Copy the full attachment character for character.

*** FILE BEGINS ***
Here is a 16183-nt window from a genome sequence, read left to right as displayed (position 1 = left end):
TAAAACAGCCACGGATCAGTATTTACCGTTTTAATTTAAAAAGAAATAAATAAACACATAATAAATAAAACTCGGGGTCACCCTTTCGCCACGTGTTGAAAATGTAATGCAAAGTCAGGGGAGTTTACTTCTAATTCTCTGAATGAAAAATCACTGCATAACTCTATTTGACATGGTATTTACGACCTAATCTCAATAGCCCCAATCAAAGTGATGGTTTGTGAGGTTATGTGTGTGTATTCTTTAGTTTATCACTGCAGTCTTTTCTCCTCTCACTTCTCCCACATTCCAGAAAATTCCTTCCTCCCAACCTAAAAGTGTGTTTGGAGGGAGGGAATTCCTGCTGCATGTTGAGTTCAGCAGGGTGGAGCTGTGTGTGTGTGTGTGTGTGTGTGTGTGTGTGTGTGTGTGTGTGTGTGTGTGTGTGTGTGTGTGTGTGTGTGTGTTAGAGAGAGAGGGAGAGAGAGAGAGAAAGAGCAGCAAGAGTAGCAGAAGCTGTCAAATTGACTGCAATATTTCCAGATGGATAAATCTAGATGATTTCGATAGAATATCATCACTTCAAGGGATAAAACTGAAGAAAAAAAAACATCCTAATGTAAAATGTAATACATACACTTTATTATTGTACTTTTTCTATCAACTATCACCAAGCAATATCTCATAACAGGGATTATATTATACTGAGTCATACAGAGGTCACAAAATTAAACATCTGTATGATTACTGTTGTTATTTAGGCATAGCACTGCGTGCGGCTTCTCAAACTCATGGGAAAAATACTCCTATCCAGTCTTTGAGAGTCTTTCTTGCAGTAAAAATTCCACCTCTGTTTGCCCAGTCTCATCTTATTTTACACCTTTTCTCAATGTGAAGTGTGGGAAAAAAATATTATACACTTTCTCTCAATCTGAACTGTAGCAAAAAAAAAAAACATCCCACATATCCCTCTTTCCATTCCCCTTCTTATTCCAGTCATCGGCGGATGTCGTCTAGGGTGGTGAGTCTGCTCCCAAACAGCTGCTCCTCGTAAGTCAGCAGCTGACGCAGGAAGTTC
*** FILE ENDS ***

Here is a 16183-nt window from a genome sequence, read left to right as displayed (position 1 = left end):
TAAAACAGCCACGGATCAGTATTTACCGTTTTAATTTAAAAAGAAATAAATAAACACATAATAAATAAAACTCGGGGTCACCCTTTCGCCACGTGTTGAAAATGTAATGCAAAGTCAGGGGAGTTTACTTCTAATTCTCTGAATGAAAAATCACTGCATAACTCTATTTGACATGGTATTTACGACCTAATCTCAATAGCCCCAATCAAAGTGATGGTTTGTGAGGTTATGTGTGTGTATTCTTTAGTTTATCACTGCAGTCTTTTCTCCTCTCACTTCTCCCACATTCCAGAAAATTCCTTCCTCCCAACCTAAAAGTGTGTTTGGAGGGAGGGAATTCCTGCTGCATGTTGAGTTCAGCAGGGTGGAGCTGTGTGTGTGTGTGTGTGTGTGTGTGTGTGTGTGTGTGTGTGTGTGTGTGTGTGTGTGTGTGTGTGTGTGTGTGTTAGAGAGAGAGGGAGAGAGAGAGAGAAAGAGCAGCAAGAGTAGCAGAAGCTGTCAAATTGACTGCAATATTTCCAGATGGATAAATCTAGATGATTTCGATAGAATATCATCACTTCAAGGGATAAAACTGAAGAAAAAAAAACATCCTAATGTAAAATGTAATACATACACTTTATTATTGTACTTTTTCTATCAACTATCACCAAGCAATATCTCATAACAGGGATTATATTATACTGAGTCATACAGAGGTCACAAAATTAAACATCTGTATGATTACTGTTGTTATTTAGGCATAGCACTGCGTGCGGCTTCTCAAACTCATGGGAAAAATACTCCTATCCAGTCTTTGAGAGTCTTTCTTGCAGTAAAAATTCCACCTCTGTTTGCCCAGTCTCATCTTATTTTACACCTTTTCTCAATGTGAAGTGTGGGAAAAAAATATTATACACTTTCTCTCAATCTGAACTGTAGCAAAAAAAAAAAACATCCCACATATCCCTCTTTCCATTCCCCTTCTTATTCCAGTCATCGGCGGATGTCGTCTAGGGTGGTGAGTCTGCTCCCAAACAGCTGCTCCTCGTAAGTCAGCAGCTGACGCAGGAAGTTC